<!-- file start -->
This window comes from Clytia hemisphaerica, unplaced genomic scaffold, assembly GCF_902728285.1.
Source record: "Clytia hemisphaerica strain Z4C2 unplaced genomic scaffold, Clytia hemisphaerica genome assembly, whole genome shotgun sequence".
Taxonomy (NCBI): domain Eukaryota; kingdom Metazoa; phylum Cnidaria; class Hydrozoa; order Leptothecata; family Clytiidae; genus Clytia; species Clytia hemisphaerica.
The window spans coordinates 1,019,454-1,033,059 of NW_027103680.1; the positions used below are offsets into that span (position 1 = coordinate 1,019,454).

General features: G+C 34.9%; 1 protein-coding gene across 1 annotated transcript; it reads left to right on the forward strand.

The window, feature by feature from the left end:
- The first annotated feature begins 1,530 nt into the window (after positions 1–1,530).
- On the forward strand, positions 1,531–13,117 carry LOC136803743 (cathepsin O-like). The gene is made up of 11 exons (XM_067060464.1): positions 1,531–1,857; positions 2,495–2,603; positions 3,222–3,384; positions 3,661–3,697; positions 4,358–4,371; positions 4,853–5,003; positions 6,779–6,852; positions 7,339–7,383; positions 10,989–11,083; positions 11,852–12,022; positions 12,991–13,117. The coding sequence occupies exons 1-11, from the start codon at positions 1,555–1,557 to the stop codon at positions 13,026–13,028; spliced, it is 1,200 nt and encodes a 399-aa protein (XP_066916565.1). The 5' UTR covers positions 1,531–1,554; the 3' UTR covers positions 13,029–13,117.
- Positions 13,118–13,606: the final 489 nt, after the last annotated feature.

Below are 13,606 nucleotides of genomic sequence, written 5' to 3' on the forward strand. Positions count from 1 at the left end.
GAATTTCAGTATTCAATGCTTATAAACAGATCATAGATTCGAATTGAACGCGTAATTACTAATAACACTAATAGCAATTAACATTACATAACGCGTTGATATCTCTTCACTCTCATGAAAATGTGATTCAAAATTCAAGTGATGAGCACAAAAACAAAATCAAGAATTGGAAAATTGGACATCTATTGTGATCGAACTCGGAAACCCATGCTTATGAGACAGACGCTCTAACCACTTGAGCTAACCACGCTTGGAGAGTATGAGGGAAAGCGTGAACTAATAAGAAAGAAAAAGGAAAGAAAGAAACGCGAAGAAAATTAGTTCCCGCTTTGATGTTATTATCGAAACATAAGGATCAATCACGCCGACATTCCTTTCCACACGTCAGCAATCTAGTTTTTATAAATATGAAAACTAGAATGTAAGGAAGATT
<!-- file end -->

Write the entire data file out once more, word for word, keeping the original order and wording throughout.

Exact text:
This window comes from Clytia hemisphaerica, unplaced genomic scaffold, assembly GCF_902728285.1.
Source record: "Clytia hemisphaerica strain Z4C2 unplaced genomic scaffold, Clytia hemisphaerica genome assembly, whole genome shotgun sequence".
Taxonomy (NCBI): domain Eukaryota; kingdom Metazoa; phylum Cnidaria; class Hydrozoa; order Leptothecata; family Clytiidae; genus Clytia; species Clytia hemisphaerica.
The window spans coordinates 1,019,454-1,033,059 of NW_027103680.1; the positions used below are offsets into that span (position 1 = coordinate 1,019,454).

General features: G+C 34.9%; 1 protein-coding gene across 1 annotated transcript; it reads left to right on the forward strand.

The window, feature by feature from the left end:
- The first annotated feature begins 1,530 nt into the window (after positions 1–1,530).
- On the forward strand, positions 1,531–13,117 carry LOC136803743 (cathepsin O-like). The gene is made up of 11 exons (XM_067060464.1): positions 1,531–1,857; positions 2,495–2,603; positions 3,222–3,384; positions 3,661–3,697; positions 4,358–4,371; positions 4,853–5,003; positions 6,779–6,852; positions 7,339–7,383; positions 10,989–11,083; positions 11,852–12,022; positions 12,991–13,117. The coding sequence occupies exons 1-11, from the start codon at positions 1,555–1,557 to the stop codon at positions 13,026–13,028; spliced, it is 1,200 nt and encodes a 399-aa protein (XP_066916565.1). The 5' UTR covers positions 1,531–1,554; the 3' UTR covers positions 13,029–13,117.
- Positions 13,118–13,606: the final 489 nt, after the last annotated feature.

Below are 13,606 nucleotides of genomic sequence, written 5' to 3' on the forward strand. Positions count from 1 at the left end.
GAATTTCAGTATTCAATGCTTATAAACAGATCATAGATTCGAATTGAACGCGTAATTACTAATAACACTAATAGCAATTAACATTACATAACGCGTTGATATCTCTTCACTCTCATGAAAATGTGATTCAAAATTCAAGTGATGAGCACAAAAACAAAATCAAGAATTGGAAAATTGGACATCTATTGTGATCGAACTCGGAAACCCATGCTTATGAGACAGACGCTCTAACCACTTGAGCTAACCACGCTTGGAGAGTATGAGGGAAAGCGTGAACTAATAAGAAAGAAAAAGGAAAGAAAGAAACGCGAAGAAAATTAGTTCCCGCTTTGATGTTATTATCGAAACATAAGGATCAATCACGCCGACATTCCTTTCCACACGTCAGCAATCTAGTTTTTATAAATATGAAAACTAGAATGTAAGGAAGATT